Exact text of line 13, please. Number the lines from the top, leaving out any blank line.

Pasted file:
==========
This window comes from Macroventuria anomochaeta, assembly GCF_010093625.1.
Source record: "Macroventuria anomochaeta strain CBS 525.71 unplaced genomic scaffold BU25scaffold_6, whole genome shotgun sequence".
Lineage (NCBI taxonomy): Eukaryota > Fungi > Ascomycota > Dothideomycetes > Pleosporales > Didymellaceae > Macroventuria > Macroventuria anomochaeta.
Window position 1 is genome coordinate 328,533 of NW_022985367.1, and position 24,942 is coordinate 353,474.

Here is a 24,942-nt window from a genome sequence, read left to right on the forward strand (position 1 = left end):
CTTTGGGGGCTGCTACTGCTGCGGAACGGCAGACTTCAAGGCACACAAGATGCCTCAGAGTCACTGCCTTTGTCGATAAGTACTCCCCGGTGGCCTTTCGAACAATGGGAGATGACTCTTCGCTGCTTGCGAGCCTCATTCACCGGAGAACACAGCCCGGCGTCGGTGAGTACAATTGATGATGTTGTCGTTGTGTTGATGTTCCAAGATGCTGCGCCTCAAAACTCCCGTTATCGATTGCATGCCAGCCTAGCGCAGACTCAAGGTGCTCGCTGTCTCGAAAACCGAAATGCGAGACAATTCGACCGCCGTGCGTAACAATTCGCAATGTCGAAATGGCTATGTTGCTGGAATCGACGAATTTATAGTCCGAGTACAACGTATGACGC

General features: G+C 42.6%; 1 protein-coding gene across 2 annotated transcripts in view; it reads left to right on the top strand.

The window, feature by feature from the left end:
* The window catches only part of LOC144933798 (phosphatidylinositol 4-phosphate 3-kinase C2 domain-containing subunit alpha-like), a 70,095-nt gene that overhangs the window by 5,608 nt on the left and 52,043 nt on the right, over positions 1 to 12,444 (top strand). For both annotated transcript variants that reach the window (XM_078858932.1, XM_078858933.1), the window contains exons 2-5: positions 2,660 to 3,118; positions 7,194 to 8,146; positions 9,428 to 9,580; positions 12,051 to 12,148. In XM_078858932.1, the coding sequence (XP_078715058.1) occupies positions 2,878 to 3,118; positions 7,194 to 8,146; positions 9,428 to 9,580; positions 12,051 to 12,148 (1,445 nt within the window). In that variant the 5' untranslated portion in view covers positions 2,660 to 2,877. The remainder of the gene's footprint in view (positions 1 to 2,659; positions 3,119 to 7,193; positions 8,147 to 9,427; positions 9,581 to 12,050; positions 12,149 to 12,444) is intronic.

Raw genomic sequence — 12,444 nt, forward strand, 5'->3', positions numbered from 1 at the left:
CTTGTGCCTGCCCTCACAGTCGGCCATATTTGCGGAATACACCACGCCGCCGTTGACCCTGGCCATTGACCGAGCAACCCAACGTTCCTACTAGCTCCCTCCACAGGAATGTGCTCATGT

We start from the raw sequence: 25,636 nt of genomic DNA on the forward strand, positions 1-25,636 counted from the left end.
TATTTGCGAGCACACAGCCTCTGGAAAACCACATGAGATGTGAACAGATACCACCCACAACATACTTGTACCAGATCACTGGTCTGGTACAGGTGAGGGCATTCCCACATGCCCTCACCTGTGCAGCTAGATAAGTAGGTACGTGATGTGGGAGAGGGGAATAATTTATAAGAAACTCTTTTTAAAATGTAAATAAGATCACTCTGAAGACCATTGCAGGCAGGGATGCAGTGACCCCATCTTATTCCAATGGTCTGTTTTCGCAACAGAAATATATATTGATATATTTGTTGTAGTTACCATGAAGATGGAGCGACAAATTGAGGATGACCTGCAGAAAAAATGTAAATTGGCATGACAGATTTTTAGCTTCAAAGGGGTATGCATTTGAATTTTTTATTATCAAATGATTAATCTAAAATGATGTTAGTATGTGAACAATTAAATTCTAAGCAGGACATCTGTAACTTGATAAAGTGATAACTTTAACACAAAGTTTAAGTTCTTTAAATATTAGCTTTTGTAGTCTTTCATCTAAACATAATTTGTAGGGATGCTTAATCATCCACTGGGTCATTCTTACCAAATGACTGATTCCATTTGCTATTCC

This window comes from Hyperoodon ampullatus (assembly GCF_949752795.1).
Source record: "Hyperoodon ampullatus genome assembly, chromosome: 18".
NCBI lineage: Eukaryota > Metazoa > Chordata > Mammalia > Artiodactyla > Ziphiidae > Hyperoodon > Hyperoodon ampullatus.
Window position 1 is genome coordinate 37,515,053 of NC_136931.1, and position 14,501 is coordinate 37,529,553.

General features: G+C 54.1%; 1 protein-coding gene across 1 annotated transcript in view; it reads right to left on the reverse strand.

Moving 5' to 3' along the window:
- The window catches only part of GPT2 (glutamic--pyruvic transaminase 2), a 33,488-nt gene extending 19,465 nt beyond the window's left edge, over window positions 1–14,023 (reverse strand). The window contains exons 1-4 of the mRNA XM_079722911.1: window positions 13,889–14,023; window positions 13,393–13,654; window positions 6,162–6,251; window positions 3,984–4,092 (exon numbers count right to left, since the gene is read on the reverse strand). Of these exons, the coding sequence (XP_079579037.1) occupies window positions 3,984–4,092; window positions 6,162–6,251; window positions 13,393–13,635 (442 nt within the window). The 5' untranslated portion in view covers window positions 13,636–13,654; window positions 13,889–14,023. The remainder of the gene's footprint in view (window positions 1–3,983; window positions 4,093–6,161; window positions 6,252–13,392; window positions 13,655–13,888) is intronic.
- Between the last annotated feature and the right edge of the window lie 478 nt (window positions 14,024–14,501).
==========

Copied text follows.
TATTTGCGAGCACACAGCCTCTGGAAAACCACATGAGATGTGAACAGATACCACCCACAACATACTTGTACCAGATCACTGGTCTGGTACAGGTGAGGGCATTCCCACATGCCCTCACCTGTGCAGCTAGATAAGTAGGTACGTGATGTGGGAGAGGGGAATAATTTATAAGAAACTCTTTTTAAAATGTAAATAAGATCACTCTGAAGACCATTGCAGGCAGGGATGCAGTGACCCCATCTTATTCCAATGGTCTGTTTTCGCAACAGAAATATATATTGATATATTTGTTGTAGTTACCATGAAGATGGAGCGACAAATTGAGGATGACCTGCAGAAAAAATGTAAATTGGCATGACAGATTTTTAGCTTCAAAGGGGTATGCATTTGAATTTTTTATTATCAAATGATTAATCTAAAATGATGTTAGTATGTGAACAATTAAATTCTAAGCAGGACATCTGTAACTTGATAAAGTGATAACTTTAACACAAAGTTTAAGTTCTTTAAATATTAGCTTTTGTAGTCTTTCATCTAAACATAATTTGTAGGGATGCTTAATCATCCACTGGGTCATTCTTACCAAATGACTGATTCCATTTGCTATTCC